With China’s pandemic-policy direction settled and the reopening gathering pace, this is an opportune time to consider the outlook for its economy.
China began dismantling its zero-COVID strategy in December 2022, removing almost all restrictions and reassuring its citizens that the Omicron variant was not as dangerous as anticipated. It also advised that practicing medical self-care at home would be sufficient to manage the virus successfully1. This positive outlook appears to have been realised. According to data from the World Health Organization, COVID cases in China had reached almost 100 million by late March 20232. However, the numbers may have peaked, which is an excellent outcome from both a human and an economic perspective.
Since China’s COVID pivot, consumers have started to unleash their pent-up demand for some of the services that were restricted denied during the pandemic, such as entertainment, dining, and travel. While that is good news for the domestic economy, China’s position as a net exporter means any global economic slowdown triggered by overly aggressive interest-rate hikes could negatively impact its export sector.
China’s monetary policy is out of lockstep with many other developed economies. This is partly because the government is concerned about supporting the economy as it emerges from COVID. Yet, it is also determined to stabilize vulnerabilities in the property sector. While many markets have increased interest rates to dampen inflation, China has sought to boost its economy by reducing borrowing costs3 and the reserve ratio requirements for banks to encourage lending. Presently inflation doesn’t appear to be a challenge for China, with consumer prices in February 2023 increasing at a relatively low annual rate of 1.5%4. However, if, at some point, inflation takes hold, then the government may have to reduce its level of economic support or raise interest rates, but that doesn’t appear likely in the short to medium term.
The US Federal Reserve (Fed) remains concerned about inflation and is committed to further interest rate increases during 2023. Despite this, the bond market predicts that the Fed will start reducing interest rates in the latter stages of the year when the economy has slowed enough, and price rises are under control. If this occurs, we should see a lagged benefit flow through and boost China’s export sector. Regarding the broader Asian bond market, a decline in US interest rates should also cause the dollar to weaken. This could increase the relative attractiveness of local-currency-denominated bonds compared to dollar-denominated issuance.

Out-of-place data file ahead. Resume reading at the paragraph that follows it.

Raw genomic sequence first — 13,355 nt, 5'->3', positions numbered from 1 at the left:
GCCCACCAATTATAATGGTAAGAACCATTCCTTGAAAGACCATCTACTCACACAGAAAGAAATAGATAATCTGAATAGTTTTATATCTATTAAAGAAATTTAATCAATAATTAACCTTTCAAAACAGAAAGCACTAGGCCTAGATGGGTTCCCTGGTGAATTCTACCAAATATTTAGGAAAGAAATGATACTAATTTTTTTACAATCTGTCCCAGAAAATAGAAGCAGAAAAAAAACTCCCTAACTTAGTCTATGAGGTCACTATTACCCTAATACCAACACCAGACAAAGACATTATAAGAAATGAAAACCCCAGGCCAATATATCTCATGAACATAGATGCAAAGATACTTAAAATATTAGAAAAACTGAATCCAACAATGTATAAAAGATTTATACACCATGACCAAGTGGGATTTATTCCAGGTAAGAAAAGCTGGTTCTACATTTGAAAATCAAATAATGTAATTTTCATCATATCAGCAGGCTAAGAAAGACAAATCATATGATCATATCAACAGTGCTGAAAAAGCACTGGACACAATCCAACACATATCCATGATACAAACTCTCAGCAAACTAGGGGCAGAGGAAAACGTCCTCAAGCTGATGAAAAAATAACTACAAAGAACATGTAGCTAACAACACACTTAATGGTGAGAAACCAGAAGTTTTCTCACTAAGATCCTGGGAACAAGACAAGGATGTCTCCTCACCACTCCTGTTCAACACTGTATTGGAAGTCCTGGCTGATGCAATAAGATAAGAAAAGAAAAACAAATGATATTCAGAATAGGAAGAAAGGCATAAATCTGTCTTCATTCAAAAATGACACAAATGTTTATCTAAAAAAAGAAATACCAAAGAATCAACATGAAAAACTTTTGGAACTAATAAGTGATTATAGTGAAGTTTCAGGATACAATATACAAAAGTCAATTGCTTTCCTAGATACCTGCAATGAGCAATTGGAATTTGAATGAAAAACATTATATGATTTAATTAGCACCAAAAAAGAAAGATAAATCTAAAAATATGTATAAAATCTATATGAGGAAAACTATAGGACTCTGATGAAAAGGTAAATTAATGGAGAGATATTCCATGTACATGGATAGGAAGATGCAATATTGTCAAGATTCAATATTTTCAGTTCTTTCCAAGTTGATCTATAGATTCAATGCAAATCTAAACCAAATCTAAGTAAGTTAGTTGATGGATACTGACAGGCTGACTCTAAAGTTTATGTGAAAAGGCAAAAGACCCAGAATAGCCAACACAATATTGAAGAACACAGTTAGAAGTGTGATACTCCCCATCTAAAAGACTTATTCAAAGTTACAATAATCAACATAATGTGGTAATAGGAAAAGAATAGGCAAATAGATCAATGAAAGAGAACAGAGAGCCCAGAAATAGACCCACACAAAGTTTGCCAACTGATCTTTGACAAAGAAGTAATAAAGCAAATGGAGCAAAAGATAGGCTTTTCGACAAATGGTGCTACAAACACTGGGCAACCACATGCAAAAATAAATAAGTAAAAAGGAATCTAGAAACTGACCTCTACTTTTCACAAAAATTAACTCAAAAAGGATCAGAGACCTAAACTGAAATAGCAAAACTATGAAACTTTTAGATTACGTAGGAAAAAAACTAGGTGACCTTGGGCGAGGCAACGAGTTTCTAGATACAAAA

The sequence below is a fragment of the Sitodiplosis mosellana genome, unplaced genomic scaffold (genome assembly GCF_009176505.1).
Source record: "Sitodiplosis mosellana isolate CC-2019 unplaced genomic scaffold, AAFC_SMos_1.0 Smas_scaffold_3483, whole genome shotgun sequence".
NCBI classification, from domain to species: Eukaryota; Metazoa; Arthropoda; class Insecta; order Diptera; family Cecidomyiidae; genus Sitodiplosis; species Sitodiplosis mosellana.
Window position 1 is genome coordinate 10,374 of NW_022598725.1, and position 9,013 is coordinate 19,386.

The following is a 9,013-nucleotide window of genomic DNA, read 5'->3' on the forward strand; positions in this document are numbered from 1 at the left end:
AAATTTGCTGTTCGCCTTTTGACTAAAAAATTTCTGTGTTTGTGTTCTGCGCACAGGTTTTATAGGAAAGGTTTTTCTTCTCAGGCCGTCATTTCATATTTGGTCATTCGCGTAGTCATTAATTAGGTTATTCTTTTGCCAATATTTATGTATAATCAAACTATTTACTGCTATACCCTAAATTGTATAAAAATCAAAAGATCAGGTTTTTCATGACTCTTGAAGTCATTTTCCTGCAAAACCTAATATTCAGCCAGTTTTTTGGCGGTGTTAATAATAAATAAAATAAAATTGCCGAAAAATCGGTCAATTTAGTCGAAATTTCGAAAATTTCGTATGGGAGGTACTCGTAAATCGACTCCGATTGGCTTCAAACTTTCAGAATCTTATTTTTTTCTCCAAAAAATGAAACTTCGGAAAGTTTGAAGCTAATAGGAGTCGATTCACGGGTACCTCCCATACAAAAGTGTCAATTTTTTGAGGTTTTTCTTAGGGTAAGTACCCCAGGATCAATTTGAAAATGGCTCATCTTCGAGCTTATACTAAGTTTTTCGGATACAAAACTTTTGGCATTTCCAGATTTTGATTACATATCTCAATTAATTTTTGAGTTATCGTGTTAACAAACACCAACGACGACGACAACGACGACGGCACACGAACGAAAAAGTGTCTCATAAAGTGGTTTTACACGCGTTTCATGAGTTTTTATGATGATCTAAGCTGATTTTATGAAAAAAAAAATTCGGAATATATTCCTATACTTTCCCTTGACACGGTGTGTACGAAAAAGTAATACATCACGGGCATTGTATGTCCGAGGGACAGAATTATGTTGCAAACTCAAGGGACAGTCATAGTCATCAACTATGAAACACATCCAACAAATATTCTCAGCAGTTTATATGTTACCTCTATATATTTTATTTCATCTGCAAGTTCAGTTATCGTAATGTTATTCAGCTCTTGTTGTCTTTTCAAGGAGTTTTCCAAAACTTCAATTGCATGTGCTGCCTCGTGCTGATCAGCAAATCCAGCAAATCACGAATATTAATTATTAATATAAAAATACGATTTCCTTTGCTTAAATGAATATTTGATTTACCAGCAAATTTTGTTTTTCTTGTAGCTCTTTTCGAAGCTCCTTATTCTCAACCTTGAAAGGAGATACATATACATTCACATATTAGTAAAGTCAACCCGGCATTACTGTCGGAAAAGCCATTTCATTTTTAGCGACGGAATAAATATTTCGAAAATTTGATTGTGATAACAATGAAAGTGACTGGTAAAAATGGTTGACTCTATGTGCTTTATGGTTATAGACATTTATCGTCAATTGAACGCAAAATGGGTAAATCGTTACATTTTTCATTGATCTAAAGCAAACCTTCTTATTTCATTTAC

The real-estate sector in China was another casualty of COVID as buyers (and sellers) were locked down and concerns grew about the viability of some leading property developers. The government has since moved decisively to support the property segment. This, combined with relatively low interest rates and increasing personal incomes as the economy fully reopens, may ease concerns. In turn, it could potentially trigger a boost in investor confidence and increase the value of bonds issued by property developers. As an early indicator of this, recent price data for residential developments shows only modest year-on-year price declines in certain cities. In contrast, prices in Beijing and Shanghai have actually risen in the past 12 months5.
China has also relaxed its travel restrictions for inbound and outbound visitors. In March, it was announced that foreigners from all territories could apply for visas to enter China6. In a positive development for the region’s tourism-dependent markets, outbound travel has soared. While travel has not yet recovered to pre-pandemic levels, it is growing strongly.
In addition to a boost from inbound visitors, several Asian territories will be supported by increased demand from China for their mineral and agricultural commodities. Indonesia supplies nickel and other natural resources, while Thailand, the Philippines and Vietnam sell agricultural goods, which will benefit as consumers dine out more7.
Early indications are that China will see its domestic economy rebound strongly with similar consumer demand patterns as seen in other markets as they emerged from restrictions. This sequence favours the consumption of services rather than goods. Accordingly, tourism and entertainment will likely be the primary beneficiaries, while sectors like home delivery, which boomed during COVID, may see demand drop.
China’s reopening should also lift economic growth in the Asian region. A recovery in China’s demand for goods could increase the GDP of many Asia-Pacific economies by about 0.4%8. In a relatively low-growth global economy, this uplift is more vital than it might appear. Asian bonds issued by companies in sectors positively exposed to China’s domestic demand growth should benefit as the outlook brightens.
At the same time, the global outlook remains more volatile and uncertain, with the potential for higher interest rates in the US and Europe triggering a drop in consumer demand for the types of finished goods in which China’s export sector specializes. Despite these headwinds, there remains room for cautious optimism in China and Asia as the impact of the pandemic recedes.
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